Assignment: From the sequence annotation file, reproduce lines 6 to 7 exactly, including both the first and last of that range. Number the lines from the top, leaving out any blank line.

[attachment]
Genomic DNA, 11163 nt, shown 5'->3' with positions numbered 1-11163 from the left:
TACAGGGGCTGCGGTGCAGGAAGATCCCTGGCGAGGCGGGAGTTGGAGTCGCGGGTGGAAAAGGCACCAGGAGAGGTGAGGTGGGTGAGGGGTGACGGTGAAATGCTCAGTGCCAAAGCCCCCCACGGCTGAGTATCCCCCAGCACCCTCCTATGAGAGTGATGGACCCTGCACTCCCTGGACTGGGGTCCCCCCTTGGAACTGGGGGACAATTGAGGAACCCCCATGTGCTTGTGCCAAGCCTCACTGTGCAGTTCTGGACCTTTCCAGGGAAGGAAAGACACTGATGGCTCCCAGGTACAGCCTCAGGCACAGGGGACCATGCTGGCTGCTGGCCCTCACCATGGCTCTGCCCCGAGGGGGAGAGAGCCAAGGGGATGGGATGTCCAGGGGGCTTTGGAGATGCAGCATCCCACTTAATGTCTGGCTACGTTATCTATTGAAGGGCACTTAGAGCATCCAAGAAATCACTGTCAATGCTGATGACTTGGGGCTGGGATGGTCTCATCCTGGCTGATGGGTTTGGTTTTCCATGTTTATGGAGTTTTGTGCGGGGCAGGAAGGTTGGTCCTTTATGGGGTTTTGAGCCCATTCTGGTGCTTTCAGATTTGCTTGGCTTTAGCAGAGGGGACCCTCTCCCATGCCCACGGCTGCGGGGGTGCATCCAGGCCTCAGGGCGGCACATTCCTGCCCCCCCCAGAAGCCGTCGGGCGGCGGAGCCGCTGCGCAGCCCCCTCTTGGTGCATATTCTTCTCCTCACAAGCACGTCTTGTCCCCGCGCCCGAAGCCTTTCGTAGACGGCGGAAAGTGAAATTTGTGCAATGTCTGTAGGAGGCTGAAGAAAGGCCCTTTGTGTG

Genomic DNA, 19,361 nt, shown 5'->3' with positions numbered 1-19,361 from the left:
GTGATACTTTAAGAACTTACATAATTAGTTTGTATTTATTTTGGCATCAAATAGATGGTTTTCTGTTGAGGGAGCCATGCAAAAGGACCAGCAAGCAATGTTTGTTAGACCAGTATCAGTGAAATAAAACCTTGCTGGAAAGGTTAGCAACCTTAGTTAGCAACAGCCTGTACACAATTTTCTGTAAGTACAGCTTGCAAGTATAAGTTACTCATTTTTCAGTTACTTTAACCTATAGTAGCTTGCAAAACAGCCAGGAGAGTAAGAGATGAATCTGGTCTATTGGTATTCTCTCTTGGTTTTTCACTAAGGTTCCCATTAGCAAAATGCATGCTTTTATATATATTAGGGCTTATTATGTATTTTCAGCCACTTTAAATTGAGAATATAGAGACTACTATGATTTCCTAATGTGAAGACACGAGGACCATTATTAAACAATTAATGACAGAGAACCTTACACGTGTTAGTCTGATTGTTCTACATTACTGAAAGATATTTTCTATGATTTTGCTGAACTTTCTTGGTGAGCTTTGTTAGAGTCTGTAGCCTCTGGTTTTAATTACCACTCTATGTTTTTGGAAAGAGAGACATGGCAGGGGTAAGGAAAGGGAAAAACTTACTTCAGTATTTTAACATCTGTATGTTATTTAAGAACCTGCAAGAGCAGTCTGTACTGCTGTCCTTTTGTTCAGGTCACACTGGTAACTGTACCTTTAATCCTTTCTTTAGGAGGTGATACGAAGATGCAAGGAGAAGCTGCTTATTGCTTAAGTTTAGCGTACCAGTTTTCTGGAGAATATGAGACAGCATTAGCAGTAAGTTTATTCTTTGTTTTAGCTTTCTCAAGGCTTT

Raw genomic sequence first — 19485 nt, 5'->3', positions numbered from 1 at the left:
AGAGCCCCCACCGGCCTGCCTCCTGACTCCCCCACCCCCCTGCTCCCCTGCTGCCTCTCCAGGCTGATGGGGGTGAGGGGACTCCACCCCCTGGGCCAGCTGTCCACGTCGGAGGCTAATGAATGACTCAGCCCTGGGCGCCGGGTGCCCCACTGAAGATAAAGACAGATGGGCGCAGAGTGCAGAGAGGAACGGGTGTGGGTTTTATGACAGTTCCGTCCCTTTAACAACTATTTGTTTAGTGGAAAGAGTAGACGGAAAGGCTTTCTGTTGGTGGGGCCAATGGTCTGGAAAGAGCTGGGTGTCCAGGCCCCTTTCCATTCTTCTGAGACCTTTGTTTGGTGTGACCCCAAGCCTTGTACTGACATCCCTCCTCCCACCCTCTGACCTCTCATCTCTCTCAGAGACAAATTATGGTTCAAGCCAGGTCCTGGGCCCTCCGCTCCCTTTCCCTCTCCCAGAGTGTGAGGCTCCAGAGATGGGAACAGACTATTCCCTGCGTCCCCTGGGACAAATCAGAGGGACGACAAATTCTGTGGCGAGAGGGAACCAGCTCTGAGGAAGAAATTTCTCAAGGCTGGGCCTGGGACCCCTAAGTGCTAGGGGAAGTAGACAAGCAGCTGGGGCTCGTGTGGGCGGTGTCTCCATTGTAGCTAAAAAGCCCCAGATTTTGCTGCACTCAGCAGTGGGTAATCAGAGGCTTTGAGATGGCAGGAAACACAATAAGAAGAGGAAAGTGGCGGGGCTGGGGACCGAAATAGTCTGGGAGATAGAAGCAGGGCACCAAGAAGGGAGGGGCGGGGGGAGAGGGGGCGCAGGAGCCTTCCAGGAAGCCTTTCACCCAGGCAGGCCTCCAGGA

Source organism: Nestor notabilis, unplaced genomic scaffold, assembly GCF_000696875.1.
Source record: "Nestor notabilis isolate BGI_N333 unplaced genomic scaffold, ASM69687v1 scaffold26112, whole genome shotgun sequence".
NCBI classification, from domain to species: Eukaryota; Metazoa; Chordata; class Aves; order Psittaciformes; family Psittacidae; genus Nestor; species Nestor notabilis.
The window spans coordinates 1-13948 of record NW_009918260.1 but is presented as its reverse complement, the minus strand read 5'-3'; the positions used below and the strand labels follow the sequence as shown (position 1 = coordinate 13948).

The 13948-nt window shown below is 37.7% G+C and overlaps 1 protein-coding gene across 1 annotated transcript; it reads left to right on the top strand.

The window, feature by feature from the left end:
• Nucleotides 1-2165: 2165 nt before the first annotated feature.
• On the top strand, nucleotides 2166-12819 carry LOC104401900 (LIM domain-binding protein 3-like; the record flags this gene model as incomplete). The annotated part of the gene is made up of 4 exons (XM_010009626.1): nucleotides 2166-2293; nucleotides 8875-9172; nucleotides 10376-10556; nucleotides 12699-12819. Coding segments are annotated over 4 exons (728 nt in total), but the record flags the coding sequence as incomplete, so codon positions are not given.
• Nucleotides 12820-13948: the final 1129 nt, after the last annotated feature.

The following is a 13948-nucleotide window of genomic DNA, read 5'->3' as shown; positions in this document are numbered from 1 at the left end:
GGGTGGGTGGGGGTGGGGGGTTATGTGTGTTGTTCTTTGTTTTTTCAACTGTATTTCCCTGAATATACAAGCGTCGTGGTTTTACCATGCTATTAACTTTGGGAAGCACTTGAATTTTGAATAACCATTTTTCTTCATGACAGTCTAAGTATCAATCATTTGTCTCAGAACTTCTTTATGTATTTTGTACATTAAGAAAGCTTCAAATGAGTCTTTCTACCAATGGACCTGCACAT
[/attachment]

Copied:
AGAGCCCCCACCGGCCTGCCTCCTGACTCCCCCACCCCCCTGCTCCCCTGCTGCCTCTCCAGGCTGATGGGGGTGAGGGGACTCCACCCCCTGGGCCAGCTGTCCACGTCGGAGGCTAATGAATGACTCAGCCCTGGGCGCCGGGTGCCCCACTGAAGATAAAGACAGATGGGCGCAGAGTGCAGAGAGGAACGGGTGTGGGTTTTATGACAGTTCCGTCCCTTTAACAACTATTTGTTTAGTGGAAAGAGTAGACGGAAAGGCTTTCTGTTGGTGGGGCCAATGGTCTGGAAAGAGCTGGGTGTCCAGGCCCCTTTCCATTCTTCTGAGACCTTTGTTTGGTGTGACCCCAAGCCTTGTACTGACATCCCTCCTCCCACCCTCTGACCTCTCATCTCTCTCAGAGACAAATTATGGTTCAAGCCAGGTCCTGGGCCCTCCGCTCCCTTTCCCTCTCCCAGAGTGTGAGGCTCCAGAGATGGGAACAGACTATTCCCTGCGTCCCCTGGGACAAATCAGAGGGACGACAAATTCTGTGGCGAGAGGGAACCAGCTCTGAGGAAGAAATTTCTCAAGGCTGGGCCTGGGACCCCTAAGTGCTAGGGGAAGTAGACAAGCAGCTGGGGCTCGTGTGGGCGGTGTCTCCATTGTAGCTAAAAAGCCCCAGATTTTGCTGCACTCAGCAGTGGGTAATCAGAGGCTTTGAGATGGCAGGAAACACAATAAGAAGAGGAAAGTGGCGGGGCTGGGGACCGAAATAGTCTGGGAGATAGAAGCAGGGCACCAAGAAGGGAGGGGCGGGGGGAGAGGGGGCGCAGGAGCCTTCCAGGAAGCCTTTCACCCAGGCAGGCCTCCAGGA

Source organism: Nestor notabilis, unplaced genomic scaffold, assembly GCF_000696875.1.